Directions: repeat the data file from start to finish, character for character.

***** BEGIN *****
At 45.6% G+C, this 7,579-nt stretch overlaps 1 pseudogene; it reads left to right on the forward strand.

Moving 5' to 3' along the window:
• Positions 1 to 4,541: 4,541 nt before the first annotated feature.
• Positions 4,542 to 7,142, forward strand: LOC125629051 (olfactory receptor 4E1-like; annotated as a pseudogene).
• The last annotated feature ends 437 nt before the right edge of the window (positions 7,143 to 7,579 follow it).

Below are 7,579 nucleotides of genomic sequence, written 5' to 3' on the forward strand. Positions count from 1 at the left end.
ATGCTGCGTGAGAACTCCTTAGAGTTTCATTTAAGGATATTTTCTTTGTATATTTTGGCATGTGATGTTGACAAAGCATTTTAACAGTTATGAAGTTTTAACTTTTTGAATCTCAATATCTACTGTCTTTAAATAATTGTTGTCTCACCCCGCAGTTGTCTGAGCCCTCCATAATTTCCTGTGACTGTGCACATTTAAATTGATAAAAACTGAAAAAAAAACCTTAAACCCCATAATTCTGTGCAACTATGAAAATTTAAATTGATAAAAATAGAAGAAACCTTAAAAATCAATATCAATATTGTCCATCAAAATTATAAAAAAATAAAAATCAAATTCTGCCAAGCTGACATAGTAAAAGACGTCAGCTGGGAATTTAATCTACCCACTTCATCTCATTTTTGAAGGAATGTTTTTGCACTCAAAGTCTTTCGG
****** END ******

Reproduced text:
At 45.6% G+C, this 7,579-nt stretch overlaps 1 pseudogene; it reads left to right on the forward strand.

Moving 5' to 3' along the window:
• Positions 1 to 4,541: 4,541 nt before the first annotated feature.
• Positions 4,542 to 7,142, forward strand: LOC125629051 (olfactory receptor 4E1-like; annotated as a pseudogene).
• The last annotated feature ends 437 nt before the right edge of the window (positions 7,143 to 7,579 follow it).

Below are 7,579 nucleotides of genomic sequence, written 5' to 3' on the forward strand. Positions count from 1 at the left end.
ATGCTGCGTGAGAACTCCTTAGAGTTTCATTTAAGGATATTTTCTTTGTATATTTTGGCATGTGATGTTGACAAAGCATTTTAACAGTTATGAAGTTTTAACTTTTTGAATCTCAATATCTACTGTCTTTAAATAATTGTTGTCTCACCCCGCAGTTGTCTGAGCCCTCCATAATTTCCTGTGACTGTGCACATTTAAATTGATAAAAACTGAAAAAAAAACCTTAAACCCCATAATTCTGTGCAACTATGAAAATTTAAATTGATAAAAATAGAAGAAACCTTAAAAATCAATATCAATATTGTCCATCAAAATTATAAAAAAATAAAAATCAAATTCTGCCAAGCTGACATAGTAAAAGACGTCAGCTGGGAATTTAATCTACCCACTTCATCTCATTTTTGAAGGAATGTTTTTGCACTCAAAGTCTTTCGG